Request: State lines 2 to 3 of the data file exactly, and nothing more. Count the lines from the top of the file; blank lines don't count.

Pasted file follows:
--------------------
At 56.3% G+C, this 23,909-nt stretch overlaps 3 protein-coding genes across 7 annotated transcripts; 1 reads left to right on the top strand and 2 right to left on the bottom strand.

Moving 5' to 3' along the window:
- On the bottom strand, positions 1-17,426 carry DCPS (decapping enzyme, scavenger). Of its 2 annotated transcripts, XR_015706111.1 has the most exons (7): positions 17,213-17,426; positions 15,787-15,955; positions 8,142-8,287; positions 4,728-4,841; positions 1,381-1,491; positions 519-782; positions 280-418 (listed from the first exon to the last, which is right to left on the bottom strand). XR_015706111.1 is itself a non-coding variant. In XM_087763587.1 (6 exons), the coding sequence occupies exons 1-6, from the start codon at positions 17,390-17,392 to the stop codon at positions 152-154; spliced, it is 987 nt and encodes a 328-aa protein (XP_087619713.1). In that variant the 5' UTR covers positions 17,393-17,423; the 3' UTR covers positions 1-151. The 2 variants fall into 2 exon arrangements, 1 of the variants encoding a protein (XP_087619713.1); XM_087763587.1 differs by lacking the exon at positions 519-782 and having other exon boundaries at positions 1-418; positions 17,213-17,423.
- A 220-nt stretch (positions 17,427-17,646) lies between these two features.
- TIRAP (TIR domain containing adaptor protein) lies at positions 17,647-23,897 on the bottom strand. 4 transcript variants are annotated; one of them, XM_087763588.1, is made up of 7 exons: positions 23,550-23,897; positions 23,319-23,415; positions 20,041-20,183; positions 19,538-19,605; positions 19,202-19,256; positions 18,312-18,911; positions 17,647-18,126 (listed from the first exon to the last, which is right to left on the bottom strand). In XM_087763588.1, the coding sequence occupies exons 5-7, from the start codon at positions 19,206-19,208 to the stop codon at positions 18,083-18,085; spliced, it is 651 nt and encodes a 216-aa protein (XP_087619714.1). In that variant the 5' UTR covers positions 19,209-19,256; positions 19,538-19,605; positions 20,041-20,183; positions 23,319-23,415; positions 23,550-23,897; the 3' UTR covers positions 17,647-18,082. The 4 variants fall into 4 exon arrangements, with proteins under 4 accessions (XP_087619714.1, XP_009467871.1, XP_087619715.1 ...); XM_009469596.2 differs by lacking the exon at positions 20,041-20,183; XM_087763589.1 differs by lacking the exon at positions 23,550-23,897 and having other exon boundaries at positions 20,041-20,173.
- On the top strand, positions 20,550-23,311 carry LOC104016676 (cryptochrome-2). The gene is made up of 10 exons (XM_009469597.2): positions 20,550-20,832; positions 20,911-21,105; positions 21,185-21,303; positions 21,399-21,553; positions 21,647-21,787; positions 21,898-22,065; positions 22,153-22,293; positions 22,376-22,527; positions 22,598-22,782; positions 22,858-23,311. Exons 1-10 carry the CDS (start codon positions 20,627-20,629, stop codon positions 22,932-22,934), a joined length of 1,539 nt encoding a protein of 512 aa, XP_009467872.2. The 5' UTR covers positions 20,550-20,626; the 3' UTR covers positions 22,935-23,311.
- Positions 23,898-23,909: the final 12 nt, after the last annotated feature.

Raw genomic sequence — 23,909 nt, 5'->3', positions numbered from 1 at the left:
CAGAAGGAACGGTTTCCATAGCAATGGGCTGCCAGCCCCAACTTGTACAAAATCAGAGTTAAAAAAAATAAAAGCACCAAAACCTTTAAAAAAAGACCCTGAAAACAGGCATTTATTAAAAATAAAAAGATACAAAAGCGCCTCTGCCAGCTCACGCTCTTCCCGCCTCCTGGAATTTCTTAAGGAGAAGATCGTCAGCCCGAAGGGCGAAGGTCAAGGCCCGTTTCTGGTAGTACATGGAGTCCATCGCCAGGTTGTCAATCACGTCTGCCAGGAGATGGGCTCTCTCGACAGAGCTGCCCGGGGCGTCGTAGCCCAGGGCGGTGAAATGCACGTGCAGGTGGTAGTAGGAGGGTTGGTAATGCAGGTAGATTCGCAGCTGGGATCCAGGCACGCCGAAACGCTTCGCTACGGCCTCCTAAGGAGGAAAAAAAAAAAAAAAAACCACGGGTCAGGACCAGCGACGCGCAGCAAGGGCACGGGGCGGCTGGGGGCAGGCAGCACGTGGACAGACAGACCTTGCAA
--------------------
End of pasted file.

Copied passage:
Moving 5' to 3' along the window:
- On the bottom strand, positions 1-17,426 carry DCPS (decapping enzyme, scavenger). Of its 2 annotated transcripts, XR_015706111.1 has the most exons (7): positions 17,213-17,426; positions 15,787-15,955; positions 8,142-8,287; positions 4,728-4,841; positions 1,381-1,491; positions 519-782; positions 280-418 (listed from the first exon to the last, which is right to left on the bottom strand). XR_015706111.1 is itself a non-coding variant. In XM_087763587.1 (6 exons), the coding sequence occupies exons 1-6, from the start codon at positions 17,390-17,392 to the stop codon at positions 152-154; spliced, it is 987 nt and encodes a 328-aa protein (XP_087619713.1). In that variant the 5' UTR covers positions 17,393-17,423; the 3' UTR covers positions 1-151. The 2 variants fall into 2 exon arrangements, 1 of the variants encoding a protein (XP_087619713.1); XM_087763587.1 differs by lacking the exon at positions 519-782 and having other exon boundaries at positions 1-418; positions 17,213-17,423.